For me, the concept of ‘market socialism’, pronounced by some in support of the Chinese socialist model is a contradiction in terms. This concept was never promoted by Marx. On the contrary, Marx strongly criticised such concepts when they came from Proudhon in his time and from the social democracy in Germany. In a state where capitalists and imperialism are no longer in control of the state, but which starts as a poor peasant economy, as China did, there will be a mix of state and market sectors. But while this mix may be necessary to develop the economy initially, there are still huge contradictory forces between planning and the market that must be resolved eventually with the removal of the market, as Cheng portends.
And here is the issue. In my view, far from moving towards the ‘withering away’ of class antagonisms, inequalities and the state, China is, if anything, moving in the other direction. China freed itself from imperialism and capitalism, but had a long way to go in what Preobrahensky called ‘primitive socialist accumulation’ , where there would be continual tension between social planning and a large capitalist sector at home and imperialism abroad.
But for me, China cannot go forward towards a socialist society (Cheng’s ‘advanced stage’) without democratic workers organisations controlling the state and making decisions on the economy and social need; not leaving all to the elite of the Communist party. Also China cannot move towards socialism unless there are socialist governments established in the major imperialist states surrounding China. Only then can technology, resources and human labour be employed for the world as a whole and not for elites in national states. None of these contradictions are mentioned by Cheng and other academic supporters of the Chinese road to socialism.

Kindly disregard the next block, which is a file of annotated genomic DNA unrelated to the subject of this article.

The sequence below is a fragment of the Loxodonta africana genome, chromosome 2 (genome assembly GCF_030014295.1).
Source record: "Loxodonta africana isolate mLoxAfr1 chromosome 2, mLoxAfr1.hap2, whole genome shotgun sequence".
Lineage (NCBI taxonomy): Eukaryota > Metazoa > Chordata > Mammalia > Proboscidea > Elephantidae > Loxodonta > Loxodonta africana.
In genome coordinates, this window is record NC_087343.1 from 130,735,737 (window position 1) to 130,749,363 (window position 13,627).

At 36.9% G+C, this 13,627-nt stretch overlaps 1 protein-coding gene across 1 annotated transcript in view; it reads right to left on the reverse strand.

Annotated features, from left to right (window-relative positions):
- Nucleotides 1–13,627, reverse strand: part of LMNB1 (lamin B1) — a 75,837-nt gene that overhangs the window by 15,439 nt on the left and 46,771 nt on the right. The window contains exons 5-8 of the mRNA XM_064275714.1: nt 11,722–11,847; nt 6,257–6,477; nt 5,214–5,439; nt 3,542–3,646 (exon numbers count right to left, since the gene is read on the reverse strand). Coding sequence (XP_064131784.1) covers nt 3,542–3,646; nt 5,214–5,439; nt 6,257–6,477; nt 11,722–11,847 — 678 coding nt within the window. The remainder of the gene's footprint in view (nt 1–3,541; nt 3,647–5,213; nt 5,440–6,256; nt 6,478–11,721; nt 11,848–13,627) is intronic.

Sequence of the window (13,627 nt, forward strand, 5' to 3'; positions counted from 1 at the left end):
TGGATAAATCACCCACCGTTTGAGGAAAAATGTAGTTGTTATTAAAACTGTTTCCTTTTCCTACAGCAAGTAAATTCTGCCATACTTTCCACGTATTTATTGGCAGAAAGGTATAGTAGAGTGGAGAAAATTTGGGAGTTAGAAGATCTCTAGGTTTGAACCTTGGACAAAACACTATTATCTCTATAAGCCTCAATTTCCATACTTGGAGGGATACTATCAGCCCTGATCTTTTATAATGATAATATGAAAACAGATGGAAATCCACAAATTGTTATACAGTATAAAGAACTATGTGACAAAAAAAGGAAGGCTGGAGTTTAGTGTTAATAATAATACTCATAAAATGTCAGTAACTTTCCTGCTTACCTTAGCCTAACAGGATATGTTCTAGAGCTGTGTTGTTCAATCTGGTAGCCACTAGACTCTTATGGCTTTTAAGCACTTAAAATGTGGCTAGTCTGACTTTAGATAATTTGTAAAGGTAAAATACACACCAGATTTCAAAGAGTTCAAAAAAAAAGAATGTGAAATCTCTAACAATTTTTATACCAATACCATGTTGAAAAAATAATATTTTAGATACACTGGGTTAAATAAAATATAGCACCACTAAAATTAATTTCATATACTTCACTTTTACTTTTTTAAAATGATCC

One key to the transition to socialism is the expansion of democratic planning for social needs. And there were many sessions at WAPE on how planning under socialism could be achieved. In several different sessions, we heard from Pat Devine, Al Campbell, David Kotz and Robin Hahnel on models of democratic socialist planning. Pat Devine summarises many of these here.
This post is long enough already and so it is not possible to deal in detail with the many other sessions at WAPE. But the 15th Forum demonstrated that WAPE has become an essential source of debate and discussion for Marxist economists globally on all the key issues of 21st century capitalism.